INSIDE ALCOHOL AND EXERCISE

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Inside Alcohol and Exercise
Inside Alcohol and Exercise

I have never been an alcoholic or an addict in the typical sense. I do, however, work in an addiction treatment wellness center, where I am viewed as an expert on all things fitness and nutrition. I started exercising to transform a body I was unhappy with. When I started training in clinical settings rather than in for-profit gyms, I found my passion in helping those who need to exercise to better their health. Working with people in the beginning stages of their recovery has been an eye-opening, rewarding experience. Whether or not someone is recovering, we all have similar motivations.

Inside Alcohol and Exercise

My team and I work to instill the importance of exercise in recovery with every person who enters our doors. We discuss how to remain consistent in a workout program. We also teach people about proper diet and nutrition.

People who are new to recovery often look at working out only as a means of changing their appearance. It takes a few weeks or more for most people to compare how much better they feel after a workout to how they felt during their former using, inactive lifestyle. They typically chalk it up to the building of muscles, how they feel when looking in the mirror, and how their clothes fit. What many don’t realize, which is also the point of this article, are the unnoticed changes going on inside of their bodies.

As a former client shared, “Fitness and healthy eating were two things that had absolutely nothing to do with my life prior to coming to [treatment]. I made attempts, but never stuck to it or took it seriously. After all those years of abusing my body with drugs, I went to [treatment] and decided to make changes, partly because I could no longer rely on drugs to keep me thin. [Treatment] was my entry into healthy eating habits and working out. I slowly began seeing results. I felt good – a natural good.”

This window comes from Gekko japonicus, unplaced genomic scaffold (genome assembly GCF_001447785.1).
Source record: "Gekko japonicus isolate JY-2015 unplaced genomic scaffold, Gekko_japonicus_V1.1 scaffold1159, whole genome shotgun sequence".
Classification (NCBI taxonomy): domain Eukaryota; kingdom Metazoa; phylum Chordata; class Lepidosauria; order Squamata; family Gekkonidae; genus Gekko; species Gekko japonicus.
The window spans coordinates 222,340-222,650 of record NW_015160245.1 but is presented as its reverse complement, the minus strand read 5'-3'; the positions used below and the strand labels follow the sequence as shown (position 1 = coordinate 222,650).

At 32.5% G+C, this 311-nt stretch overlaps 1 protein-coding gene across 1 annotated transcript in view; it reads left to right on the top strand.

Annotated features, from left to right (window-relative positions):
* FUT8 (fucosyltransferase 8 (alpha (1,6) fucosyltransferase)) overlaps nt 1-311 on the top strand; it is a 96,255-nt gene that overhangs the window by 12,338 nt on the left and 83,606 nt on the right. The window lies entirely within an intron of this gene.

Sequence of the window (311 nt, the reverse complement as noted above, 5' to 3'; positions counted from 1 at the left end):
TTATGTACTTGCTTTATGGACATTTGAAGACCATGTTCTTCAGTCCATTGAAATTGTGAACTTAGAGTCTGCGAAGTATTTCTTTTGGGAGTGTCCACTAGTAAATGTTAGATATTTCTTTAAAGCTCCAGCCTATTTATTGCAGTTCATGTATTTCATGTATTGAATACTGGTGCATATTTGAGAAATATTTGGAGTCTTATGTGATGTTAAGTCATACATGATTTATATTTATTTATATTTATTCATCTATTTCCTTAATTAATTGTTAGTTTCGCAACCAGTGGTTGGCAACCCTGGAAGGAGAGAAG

Alcoholism affects every working system of the body. The liver is most affected, as the constant demand of filtering the toxins puts it on overdrive, potentially leading to alcoholic fatty liver. This overdrive then overburdens the pancreas, which must work harder to produce insulin to regulate blood sugar from the alcohol, typically leading to an increased risk of Type 2 Diabetes. The stress on the pancreas causes inflammation, thus affecting the digestive system, which leads to irritable bowel syndrome, incontinence and gastric ulcers or esophageal varices.

The kidneys take on the effort of regulating hydration and electrolyte levels, leading to altered mental status, dehydration, personality issues and cardiac issues. The early cardiac issues lead to cardiomyopathy – better known as heart disease – as well as heart attacks, circulation problems and stroke.

Stemming from these issues, the reproductive systems in men and women are often affected by alcoholism, leading to erectile dysfunction and irregular menstruation. In both men and women, alcoholism can lead to infertility.

The skeletal system is frequently affected by the inability to absorb the right nutrients, leading to thinning bones, weakened muscles and loss of motor control.

These internal battles would strain the immune system in a person who doesn’t drink; but alcoholics with systems weakened by chronic drinking are more vulnerable to any type of illness, including pneumonia or tuberculosis.

The potential for acute and chronic damage can be catastrophic. However, the people I work with are proof that with exercise and proper nutrition, the possibility of returning to normal functioning is greater than with detox alone.